Melinda Gates has been supporting the global fight against malaria, tuberculosis and AIDS with her husband since 2000. And she'll continue to do so, but now she's also building her own office and dedicating resources to tackle gender inequality in the tech industry. In an interview with Backchannel, Gates said her new initiative's goal is to get more women working in technology and to get them to stay there. Gates is more than just the Microsoft founder's wife: she worked in Redmond for a decade after getting her undergrad and MBA in computer science from Duke. "I care about computer science," she told Backchannel, lamenting the fact that there were more female computer science graduates back in the '80s.
Robert W. Taylor, one of the most important figures in the creation of the modern computer and the Internet, has died. According to his son Kurt Taylor, the scientist died Thursday at his home in Woodside. He suffered from Parkinson's disease and other ailments. Taylor's name was not known to the public, but it was a byword in computer science and networking, where he was a key innovator who transformed the world of technology. Taylor -- an outspoken, uncompromising visionary -- was a Pentagon researcher in the 1960s when he launched Arpanet, which evolved into what we know today as the Internet.
A DEVICE that can pick up on people's emotions is being developed to help people with autism relate to those around them. It will alert its autistic user if the person they are talking to starts showing signs of getting bored or annoyed. One of the problems facing people with autism is an inability to pick up on social cues. Failure to notice that they are boring or confusing their listeners can be particularly damaging, says Rana El Kaliouby of the Media Lab at the Massachusetts Institute of Technology. "It's sad because people then avoid having conversations with them."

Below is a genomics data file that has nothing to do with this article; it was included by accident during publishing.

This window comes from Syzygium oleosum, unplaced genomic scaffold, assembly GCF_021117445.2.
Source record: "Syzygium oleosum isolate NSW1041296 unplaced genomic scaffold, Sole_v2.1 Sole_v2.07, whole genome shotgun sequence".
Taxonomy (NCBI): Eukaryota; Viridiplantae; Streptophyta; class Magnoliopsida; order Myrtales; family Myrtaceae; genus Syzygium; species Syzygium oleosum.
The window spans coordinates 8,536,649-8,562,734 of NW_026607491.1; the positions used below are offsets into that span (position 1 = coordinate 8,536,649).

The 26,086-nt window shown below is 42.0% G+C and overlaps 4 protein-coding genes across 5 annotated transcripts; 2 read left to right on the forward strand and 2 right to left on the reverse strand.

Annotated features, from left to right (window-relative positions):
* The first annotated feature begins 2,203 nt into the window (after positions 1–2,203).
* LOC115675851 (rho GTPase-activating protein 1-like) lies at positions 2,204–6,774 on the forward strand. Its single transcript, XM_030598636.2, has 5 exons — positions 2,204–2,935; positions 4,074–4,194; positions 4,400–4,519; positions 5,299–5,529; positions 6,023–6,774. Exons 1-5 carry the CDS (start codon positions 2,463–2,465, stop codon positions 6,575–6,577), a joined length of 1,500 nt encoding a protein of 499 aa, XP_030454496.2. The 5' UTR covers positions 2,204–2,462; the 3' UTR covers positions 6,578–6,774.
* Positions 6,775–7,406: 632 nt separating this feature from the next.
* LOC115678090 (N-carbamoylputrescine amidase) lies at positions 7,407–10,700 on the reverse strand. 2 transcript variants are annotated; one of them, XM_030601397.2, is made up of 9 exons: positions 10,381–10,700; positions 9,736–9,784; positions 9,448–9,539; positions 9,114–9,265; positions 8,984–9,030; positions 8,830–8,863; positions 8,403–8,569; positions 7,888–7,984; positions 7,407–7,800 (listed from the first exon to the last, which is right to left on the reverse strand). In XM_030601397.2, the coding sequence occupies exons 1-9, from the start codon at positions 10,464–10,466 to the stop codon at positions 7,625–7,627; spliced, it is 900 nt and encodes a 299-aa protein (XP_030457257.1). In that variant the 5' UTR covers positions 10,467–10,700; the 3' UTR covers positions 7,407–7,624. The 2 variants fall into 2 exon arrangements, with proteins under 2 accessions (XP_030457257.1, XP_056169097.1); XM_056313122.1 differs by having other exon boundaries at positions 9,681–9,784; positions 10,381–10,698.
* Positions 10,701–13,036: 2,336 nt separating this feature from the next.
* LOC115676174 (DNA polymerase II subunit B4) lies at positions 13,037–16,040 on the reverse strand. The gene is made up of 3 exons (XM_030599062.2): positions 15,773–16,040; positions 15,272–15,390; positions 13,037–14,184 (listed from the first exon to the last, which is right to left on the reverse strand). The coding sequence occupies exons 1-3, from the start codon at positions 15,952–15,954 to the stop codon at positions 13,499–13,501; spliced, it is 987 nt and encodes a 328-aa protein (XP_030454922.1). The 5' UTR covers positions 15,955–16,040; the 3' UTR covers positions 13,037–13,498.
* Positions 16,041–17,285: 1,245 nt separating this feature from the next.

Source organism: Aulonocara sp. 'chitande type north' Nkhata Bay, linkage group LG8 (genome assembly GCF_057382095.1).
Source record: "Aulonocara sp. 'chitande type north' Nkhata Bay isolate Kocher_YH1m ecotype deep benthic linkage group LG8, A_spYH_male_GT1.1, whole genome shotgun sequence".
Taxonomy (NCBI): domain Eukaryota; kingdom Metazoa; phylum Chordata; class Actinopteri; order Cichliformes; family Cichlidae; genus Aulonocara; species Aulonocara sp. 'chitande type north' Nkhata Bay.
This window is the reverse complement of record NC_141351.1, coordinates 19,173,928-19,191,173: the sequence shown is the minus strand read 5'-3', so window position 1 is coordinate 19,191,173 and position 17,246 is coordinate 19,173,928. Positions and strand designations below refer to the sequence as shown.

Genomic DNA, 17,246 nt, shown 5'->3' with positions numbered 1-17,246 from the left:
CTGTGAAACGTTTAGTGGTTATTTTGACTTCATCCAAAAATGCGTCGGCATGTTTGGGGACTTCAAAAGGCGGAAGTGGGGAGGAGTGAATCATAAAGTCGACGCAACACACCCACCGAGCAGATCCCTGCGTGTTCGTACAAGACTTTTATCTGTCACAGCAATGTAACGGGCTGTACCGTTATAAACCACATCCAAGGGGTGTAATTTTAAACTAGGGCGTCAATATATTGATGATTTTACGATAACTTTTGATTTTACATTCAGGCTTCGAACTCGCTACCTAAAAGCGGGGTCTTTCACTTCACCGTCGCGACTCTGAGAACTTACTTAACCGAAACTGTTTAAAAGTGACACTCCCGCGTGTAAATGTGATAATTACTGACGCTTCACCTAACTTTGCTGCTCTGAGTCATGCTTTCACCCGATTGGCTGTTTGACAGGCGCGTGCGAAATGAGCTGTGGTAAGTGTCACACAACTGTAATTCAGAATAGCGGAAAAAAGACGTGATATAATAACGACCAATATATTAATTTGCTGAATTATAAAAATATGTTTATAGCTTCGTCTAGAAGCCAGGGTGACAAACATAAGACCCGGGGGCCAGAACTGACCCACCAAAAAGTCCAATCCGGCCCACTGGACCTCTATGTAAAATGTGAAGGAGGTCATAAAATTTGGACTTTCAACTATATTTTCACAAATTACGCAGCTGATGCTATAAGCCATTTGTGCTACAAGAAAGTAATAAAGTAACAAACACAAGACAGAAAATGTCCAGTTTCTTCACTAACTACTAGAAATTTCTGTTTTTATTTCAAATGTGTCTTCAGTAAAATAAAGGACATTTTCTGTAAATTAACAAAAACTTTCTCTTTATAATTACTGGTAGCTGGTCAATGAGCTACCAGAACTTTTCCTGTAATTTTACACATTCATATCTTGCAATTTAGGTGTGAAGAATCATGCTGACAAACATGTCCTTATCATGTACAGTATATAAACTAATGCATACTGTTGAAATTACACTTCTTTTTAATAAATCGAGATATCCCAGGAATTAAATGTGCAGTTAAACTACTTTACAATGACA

A brain MRI shows primary central nervous system B-cell non-Hodgkin lymphoma, visible in the middle of the image. In recent years, researchers have figured out that the constellation of diseases known as cancer is in fact hundreds of distinct diseases. Though each one may manifest itself a little differently, diagnosing the type of cancer is extremely difficult, and makes a huge difference in how doctors treat the disease. Now researchers from MIT's Computer Science and Artificial Intelligence Laboratory have teamed up with doctors from Massachusetts General Hospital to develop a computer model that can pull in a patient's data to suggest diagnoses to their physicians. The researchers published their work earlier this month in the Journal of the American Medical Informatics Association.
What could your computer, phone, or other gadget do differently if it knew how you were feeling? Rana el Kaliouby, founder and CEO of Affectiva, is considering the possibilities of such a world. Speaking at the Computer History Museum last week, el Kaliouby said that she has been working to teach computers to read human faces since 2000 as a PhD student at Cambridge University. "I remember being stressed," she says. "I had a paper deadline, and "Clippy" [that's Microsoft's ill-fated computer assistant] would pop up and do a little twirl and say'It looks like you are writing a letter.'